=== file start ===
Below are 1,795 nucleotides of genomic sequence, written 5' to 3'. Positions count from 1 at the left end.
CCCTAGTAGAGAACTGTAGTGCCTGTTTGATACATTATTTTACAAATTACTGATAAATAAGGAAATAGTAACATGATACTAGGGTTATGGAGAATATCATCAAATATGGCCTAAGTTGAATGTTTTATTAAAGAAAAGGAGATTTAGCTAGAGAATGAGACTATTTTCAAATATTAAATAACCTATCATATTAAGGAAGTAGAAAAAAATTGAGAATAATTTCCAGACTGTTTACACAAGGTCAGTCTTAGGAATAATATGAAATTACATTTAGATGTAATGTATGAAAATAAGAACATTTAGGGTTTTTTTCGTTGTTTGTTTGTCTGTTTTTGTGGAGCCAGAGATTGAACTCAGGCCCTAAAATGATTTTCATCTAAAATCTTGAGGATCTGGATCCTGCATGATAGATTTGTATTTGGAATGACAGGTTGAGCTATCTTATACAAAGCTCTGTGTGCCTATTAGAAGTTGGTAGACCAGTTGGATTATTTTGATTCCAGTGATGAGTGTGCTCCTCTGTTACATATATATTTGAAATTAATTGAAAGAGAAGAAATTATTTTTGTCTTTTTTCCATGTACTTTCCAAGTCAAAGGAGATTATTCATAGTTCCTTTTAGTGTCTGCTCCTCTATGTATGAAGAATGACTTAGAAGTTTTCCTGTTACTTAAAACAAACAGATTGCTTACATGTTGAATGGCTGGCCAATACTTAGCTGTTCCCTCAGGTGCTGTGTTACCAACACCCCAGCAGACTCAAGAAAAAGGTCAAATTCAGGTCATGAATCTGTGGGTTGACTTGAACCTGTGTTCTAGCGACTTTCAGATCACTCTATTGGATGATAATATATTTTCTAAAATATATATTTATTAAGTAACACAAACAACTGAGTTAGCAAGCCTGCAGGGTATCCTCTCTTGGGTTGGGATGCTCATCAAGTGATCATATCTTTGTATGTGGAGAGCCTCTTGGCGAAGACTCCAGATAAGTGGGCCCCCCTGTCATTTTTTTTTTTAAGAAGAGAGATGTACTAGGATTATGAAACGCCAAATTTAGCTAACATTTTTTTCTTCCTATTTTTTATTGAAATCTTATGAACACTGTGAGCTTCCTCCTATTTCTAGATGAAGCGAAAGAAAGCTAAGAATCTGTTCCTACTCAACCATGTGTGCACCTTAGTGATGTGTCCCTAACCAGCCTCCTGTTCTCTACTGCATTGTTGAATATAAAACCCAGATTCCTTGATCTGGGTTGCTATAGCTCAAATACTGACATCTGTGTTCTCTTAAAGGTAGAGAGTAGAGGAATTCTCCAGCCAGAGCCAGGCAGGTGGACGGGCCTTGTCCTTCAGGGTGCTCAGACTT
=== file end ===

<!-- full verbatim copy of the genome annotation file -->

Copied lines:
Below are 1,795 nucleotides of genomic sequence, written 5' to 3'. Positions count from 1 at the left end.
CCCTAGTAGAGAACTGTAGTGCCTGTTTGATACATTATTTTACAAATTACTGATAAATAAGGAAATAGTAACATGATACTAGGGTTATGGAGAATATCATCAAATATGGCCTAAGTTGAATGTTTTATTAAAGAAAAGGAGATTTAGCTAGAGAATGAGACTATTTTCAAATATTAAATAACCTATCATATTAAGGAAGTAGAAAAAAATTGAGAATAATTTCCAGACTGTTTACACAAGGTCAGTCTTAGGAATAATATGAAATTACATTTAGATGTAATGTATGAAAATAAGAACATTTAGGGTTTTTTTCGTTGTTTGTTTGTCTGTTTTTGTGGAGCCAGAGATTGAACTCAGGCCCTAAAATGATTTTCATCTAAAATCTTGAGGATCTGGATCCTGCATGATAGATTTGTATTTGGAATGACAGGTTGAGCTATCTTATACAAAGCTCTGTGTGCCTATTAGAAGTTGGTAGACCAGTTGGATTATTTTGATTCCAGTGATGAGTGTGCTCCTCTGTTACATATATATTTGAAATTAATTGAAAGAGAAGAAATTATTTTTGTCTTTTTTCCATGTACTTTCCAAGTCAAAGGAGATTATTCATAGTTCCTTTTAGTGTCTGCTCCTCTATGTATGAAGAATGACTTAGAAGTTTTCCTGTTACTTAAAACAAACAGATTGCTTACATGTTGAATGGCTGGCCAATACTTAGCTGTTCCCTCAGGTGCTGTGTTACCAACACCCCAGCAGACTCAAGAAAAAGGTCAAATTCAGGTCATGAATCTGTGGGTTGACTTGAACCTGTGTTCTAGCGACTTTCAGATCACTCTATTGGATGATAATATATTTTCTAAAATATATATTTATTAAGTAACACAAACAACTGAGTTAGCAAGCCTGCAGGGTATCCTCTCTTGGGTTGGGATGCTCATCAAGTGATCATATCTTTGTATGTGGAGAGCCTCTTGGCGAAGACTCCAGATAAGTGGGCCCCCCTGTCATTTTTTTTTTTAAGAAGAGAGATGTACTAGGATTATGAAACGCCAAATTTAGCTAACATTTTTTTCTTCCTATTTTTTATTGAAATCTTATGAACACTGTGAGCTTCCTCCTATTTCTAGATGAAGCGAAAGAAAGCTAAGAATCTGTTCCTACTCAACCATGTGTGCACCTTAGTGATGTGTCCCTAACCAGCCTCCTGTTCTCTACTGCATTGTTGAATATAAAACCCAGATTCCTTGATCTGGGTTGCTATAGCTCAAATACTGACATCTGTGTTCTCTTAAAGGTAGAGAGTAGAGGAATTCTCCAGCCAGAGCCAGGCAGGTGGACGGGCCTTGTCCTTCAGGGTGCTCAGACTT